therapy, the dose should be reduced. IGF-I level may be used as a guide to gradually reduce replacement dose after epiphyseal closure.

• Routine monitoring of fasting lipid profile, bone mineral density, and body composition in children is not typically required during GH replacement but should be done

30 38

before and after discontinuation of therapy.

• In adults, measurement of serum IGF-I, along with careful clinical evaluation, appears to be the most reliable way to assess the appropriateness of the GH dose. Measure IGF-I serum concentrations annually and 6 weeks following dosage adjust-

ments.

• Continuously monitor for dose-related adverse effects such as edema, arthralgia, myalgia, and carpal tunnel syndrome.

• Evaluate psychological well-being. Assess patient's bone mineral density every 2

years. Measure body composition, metabolic status, and cardiac risks (e.g., fasting

lipid profile) yearly.

• Patients with a history of cancer or those at risk for malignancy should be monitored closely.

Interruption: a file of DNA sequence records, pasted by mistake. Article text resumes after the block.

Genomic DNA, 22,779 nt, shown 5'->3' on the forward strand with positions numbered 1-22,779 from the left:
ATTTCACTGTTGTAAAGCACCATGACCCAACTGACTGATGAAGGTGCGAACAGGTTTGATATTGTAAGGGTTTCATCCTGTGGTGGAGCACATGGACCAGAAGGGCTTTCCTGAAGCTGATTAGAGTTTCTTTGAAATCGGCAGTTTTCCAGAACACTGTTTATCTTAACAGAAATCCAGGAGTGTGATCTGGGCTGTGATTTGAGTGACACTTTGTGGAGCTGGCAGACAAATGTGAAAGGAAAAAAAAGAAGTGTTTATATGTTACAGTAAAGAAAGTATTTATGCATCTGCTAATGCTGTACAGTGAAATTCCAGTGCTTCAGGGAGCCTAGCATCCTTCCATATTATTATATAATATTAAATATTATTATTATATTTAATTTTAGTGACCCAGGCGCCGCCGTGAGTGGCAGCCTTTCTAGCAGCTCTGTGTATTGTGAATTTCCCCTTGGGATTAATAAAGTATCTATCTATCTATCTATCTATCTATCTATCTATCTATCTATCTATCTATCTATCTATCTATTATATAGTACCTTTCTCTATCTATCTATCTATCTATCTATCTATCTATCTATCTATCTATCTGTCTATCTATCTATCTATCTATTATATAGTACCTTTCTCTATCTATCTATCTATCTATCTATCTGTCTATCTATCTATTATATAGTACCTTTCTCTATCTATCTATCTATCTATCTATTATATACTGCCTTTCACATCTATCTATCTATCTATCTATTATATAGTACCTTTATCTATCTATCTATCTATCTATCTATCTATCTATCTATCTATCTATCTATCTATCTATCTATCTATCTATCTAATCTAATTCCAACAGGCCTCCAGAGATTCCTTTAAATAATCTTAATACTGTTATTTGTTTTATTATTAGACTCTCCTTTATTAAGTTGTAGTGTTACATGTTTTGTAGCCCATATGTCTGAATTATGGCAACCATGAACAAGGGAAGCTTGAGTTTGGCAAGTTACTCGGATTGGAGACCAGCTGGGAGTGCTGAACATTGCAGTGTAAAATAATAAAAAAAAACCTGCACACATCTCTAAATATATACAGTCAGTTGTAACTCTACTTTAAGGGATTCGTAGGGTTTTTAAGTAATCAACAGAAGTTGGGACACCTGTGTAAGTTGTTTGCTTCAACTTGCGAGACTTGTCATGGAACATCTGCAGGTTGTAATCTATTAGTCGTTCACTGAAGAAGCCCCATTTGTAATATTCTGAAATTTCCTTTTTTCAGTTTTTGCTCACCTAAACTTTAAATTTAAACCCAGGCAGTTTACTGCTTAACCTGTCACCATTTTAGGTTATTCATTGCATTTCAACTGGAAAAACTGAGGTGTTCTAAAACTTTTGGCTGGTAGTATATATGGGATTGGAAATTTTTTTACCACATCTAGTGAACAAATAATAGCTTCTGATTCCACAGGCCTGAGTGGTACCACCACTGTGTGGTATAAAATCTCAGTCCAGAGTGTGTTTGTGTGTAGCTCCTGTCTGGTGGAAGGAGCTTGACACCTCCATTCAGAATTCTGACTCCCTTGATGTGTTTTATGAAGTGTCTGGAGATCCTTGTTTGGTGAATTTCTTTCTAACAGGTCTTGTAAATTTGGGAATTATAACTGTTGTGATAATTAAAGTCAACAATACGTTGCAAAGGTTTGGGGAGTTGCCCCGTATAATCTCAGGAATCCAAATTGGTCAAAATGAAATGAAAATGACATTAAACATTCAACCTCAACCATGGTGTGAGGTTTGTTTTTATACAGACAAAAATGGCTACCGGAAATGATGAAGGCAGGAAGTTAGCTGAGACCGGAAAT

• Measure a free thyroxine serum concentration at baseline and at 6- to 12-month intervals thereafter. 0

• Measure fasting blood glucose levels at baseline and annually to assess for glucose intolerance.35

Blood Pressure Health

Blood Pressure Health

Your heart pumps blood throughout your body using a network of tubing called arteries and capillaries which return the blood back to your heart via your veins. Blood pressure is the force of the blood pushing against the walls of your arteries as your heart beats.Learn more...